The reason, according to Fleisher, is the depth of intimacy women are capable of sharing. “It can be as powerful as an addictive drug,” she says. “Women tend to be more intuitive, nurturing, in tune with and willing to share feelings. Imagine these qualities free-flowing back and forth. Now add to that someone who can navigate your body almost as well as you can.” It’s a heady combo, she says.
WHEN DANA TOLD her husband, he was devastated. Had everything been a lie? He wanted to know. No, she explained — she still loved him, the kids, and their old life, but she could never go back. Her boys took it surprisingly well, though the youngest is angry with her for leaving his father. For months, Dana vacillated between returning home to her family (she and her husband agreed not to uproot the boys) and trying to live an honest life. She chose the latter, but hasn’t filed for divorce. “The most excruciating part is feeling like I’m a terrible mom,” she says. “A divorce is hard enough. Then you add this element. How much damage am I going to do?”
It’s an issue Fleisher sees repeatedly. Women tend to put their families’ needs first, and feel selfish if they don’t. But she tells her clients: “When you’re being your true self, when you’re feeling fulfilled, everyone benefits. You’re a better parent, partner, friend.”
Considering the complex issues and the number of gay, married women out there, the conspicuous lack of support for them — outside of Fleisher — is a mystery. Ample support groups exist for married gay men, and unlike women, men avoid support groups like the plague. It may be that in the interest of protecting their families, mothers don’t go looking — except late at night, on a secure computer, when everyone’s asleep.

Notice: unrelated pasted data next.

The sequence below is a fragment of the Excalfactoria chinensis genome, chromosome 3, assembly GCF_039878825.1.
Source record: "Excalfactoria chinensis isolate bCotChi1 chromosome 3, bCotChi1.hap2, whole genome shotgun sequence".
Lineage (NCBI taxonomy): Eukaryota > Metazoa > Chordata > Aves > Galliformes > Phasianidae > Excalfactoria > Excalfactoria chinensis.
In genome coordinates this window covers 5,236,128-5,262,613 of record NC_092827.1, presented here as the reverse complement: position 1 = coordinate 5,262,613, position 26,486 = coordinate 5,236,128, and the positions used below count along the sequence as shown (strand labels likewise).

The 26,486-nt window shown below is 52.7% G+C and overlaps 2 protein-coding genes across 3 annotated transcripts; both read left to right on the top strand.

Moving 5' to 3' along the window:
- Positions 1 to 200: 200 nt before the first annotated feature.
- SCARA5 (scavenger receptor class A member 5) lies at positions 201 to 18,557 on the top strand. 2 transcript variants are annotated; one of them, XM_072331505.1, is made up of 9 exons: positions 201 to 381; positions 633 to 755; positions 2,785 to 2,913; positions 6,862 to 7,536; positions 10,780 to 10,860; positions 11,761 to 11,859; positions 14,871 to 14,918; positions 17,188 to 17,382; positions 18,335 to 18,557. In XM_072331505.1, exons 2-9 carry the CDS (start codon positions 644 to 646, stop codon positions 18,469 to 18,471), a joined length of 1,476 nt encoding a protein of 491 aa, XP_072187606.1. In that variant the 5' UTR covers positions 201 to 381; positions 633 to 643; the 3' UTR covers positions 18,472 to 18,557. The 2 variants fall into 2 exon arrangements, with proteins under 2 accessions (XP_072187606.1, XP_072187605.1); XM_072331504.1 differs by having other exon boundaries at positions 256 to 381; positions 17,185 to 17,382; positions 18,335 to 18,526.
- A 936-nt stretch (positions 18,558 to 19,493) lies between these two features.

If they’re lucky, they find Fleisher’s site, LavenderVisions.com, or her Internet message board, featuring links to the day’s discussions: “How do you know?” “When to tell H [husband]?” “Married and scared to lose my children” — a sad reality in some places. “Are you staying in a marriage because of financial security?” One can pore over the personal stories and find solace, advice, camaraderie. Those who are “stuck” speak of spiraling depression. Those who’ve left mourn the loss of former lives and dreams. They discuss relationships, the logistics of female orgasm, and not being readily accepted into the lesbian community, where they’re seen as married women out for a fling. Fleisher’s name pops up frequently: “Thank God for Joanne.” “Check with Joanne.” “Joanne’s book says … ”